Bernie Miklasz

I am a fan of sports. However, I am not one to make great athletes and coaches into heroes. I am not a fan of all-star games or discussions about the greatness of individual players, especially in team sports. I do not believe that elevating individuals who have been blessed with great talent to the position of heroes and gods is good for either the target of such praise or those who admire them.

However, from time to time, there are specific people in all walks of life who earn my respect both for what they do and what they are.

Bernie Miklasz, who is retiring after 30 years as a sportswriter for the St. Louis Post Dispatch, is one of those rare individuals. Through many years of following him, both in the paper and on the radio, I have admired his talent as a writer who provides great insight with amazing humility. His balanced view allows him to respect and admire people who have achieved success in sports without dishonoring them by elevating to something they are not.

Through the years, Miklasz has shown amazing compassion and understanding when athletes and coaches have done something that tarnishes their image or reminds us that they are human. Unlike most sports writers and commentators, Bernie does not hold other people to standards higher than those to which he holds himself. He understands that all of us are flawed. He is aware that everyone makes mistakes periodically and deserves another chance.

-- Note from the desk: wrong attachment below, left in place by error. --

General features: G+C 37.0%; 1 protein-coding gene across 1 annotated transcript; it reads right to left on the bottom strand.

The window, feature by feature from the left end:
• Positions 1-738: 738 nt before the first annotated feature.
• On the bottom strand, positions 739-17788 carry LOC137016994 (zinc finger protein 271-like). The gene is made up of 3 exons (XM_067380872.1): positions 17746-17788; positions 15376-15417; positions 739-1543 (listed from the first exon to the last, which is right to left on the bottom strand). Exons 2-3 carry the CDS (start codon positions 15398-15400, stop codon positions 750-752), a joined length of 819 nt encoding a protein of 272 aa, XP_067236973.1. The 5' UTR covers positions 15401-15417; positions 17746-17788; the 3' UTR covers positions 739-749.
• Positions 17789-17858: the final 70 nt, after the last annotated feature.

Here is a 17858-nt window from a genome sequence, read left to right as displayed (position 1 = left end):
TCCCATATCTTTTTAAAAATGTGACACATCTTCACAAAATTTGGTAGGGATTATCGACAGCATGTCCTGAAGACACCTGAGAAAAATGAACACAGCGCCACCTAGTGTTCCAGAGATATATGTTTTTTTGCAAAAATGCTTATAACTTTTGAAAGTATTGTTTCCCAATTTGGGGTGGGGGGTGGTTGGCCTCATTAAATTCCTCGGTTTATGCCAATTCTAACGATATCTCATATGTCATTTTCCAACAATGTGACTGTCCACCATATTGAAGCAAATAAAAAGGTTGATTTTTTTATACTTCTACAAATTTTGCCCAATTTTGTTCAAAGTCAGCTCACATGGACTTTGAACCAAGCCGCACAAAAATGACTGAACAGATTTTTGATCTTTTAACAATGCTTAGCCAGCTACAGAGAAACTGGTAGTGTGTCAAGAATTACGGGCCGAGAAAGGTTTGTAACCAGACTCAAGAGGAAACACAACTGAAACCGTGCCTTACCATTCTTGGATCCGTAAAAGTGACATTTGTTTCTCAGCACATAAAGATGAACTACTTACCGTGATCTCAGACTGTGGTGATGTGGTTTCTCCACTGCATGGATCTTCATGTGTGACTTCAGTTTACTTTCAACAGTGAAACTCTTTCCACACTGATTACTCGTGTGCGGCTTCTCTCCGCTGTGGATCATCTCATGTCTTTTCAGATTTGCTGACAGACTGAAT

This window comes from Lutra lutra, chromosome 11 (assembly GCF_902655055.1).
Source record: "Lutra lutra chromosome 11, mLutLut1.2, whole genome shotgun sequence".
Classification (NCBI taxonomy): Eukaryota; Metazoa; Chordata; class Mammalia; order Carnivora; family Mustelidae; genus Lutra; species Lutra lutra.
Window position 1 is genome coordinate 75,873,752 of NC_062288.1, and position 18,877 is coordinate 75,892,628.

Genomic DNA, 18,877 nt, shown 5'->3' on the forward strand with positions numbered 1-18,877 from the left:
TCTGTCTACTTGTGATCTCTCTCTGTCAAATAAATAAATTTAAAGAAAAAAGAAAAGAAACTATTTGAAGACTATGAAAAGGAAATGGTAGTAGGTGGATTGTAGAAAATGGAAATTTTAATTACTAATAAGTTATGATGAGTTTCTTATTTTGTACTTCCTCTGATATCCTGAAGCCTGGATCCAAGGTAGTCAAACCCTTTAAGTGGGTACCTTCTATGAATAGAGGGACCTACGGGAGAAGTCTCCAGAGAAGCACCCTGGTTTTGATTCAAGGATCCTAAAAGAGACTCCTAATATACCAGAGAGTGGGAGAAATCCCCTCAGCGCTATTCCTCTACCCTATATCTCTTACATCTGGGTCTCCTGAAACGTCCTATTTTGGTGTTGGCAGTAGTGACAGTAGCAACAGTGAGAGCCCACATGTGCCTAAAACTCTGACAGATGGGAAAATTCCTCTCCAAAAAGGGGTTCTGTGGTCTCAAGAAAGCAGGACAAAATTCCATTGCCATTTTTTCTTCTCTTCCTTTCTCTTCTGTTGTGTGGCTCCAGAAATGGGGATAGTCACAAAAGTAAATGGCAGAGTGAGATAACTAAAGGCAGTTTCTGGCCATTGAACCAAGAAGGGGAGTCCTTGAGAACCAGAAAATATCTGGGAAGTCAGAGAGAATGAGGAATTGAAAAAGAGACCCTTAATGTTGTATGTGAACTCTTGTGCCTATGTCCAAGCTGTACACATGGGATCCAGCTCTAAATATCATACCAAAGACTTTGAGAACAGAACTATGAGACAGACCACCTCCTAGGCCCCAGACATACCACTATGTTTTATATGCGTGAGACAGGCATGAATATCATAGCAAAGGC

Miklasz isn’t like many in the press who portray themselves as living perfect lives, thus giving themselves permission to pummel any of their sports heroes who stumble. Instead, he has gone out of his way through the years to share about his personal demons and display understanding and empathy to sports figures who have stumbled.

In one of his last columns before retiring from the Post-Dispatch, Bernie shared recollections and lessons learned from some of the great sports leaders in St. Louis that he has known in the last 30 years.

All leaders can learn from the lessons Bernie recalls in his column. The full article can be found at:

However, if you can’t find time to read the full article, here is an abbreviated list of the leaders that Bernie shared and a summary of the lessons he learned from them. I have added some of my own observations as well.

  • Whitey Herzog – As a true professional who is more comfortable being himself than one would think is possible, Whitey showed that “you can laugh, enjoy the good times, tell stories and entertain while also being extremely competitive, serious and bold in your work.”

o I have met Whitey personally and Bernie’s comments are right on. He had an amazing ability to demand excellence and effort from his players while, at the same time, he was having a great time.

o Whitey was also willing to do things differently than everyone else and try approaches that went against the grain. When the rest of the league went for power, he emphasized speed and defense. He is an example of a leader willing to take chances and do things differently to be successful.

  • Miklasz describes Tony La Russa as the “most tenacious competitor I’ve ever covered. And probably the best at cultivating a team culture. TLR was relentless, his teams were relentless.”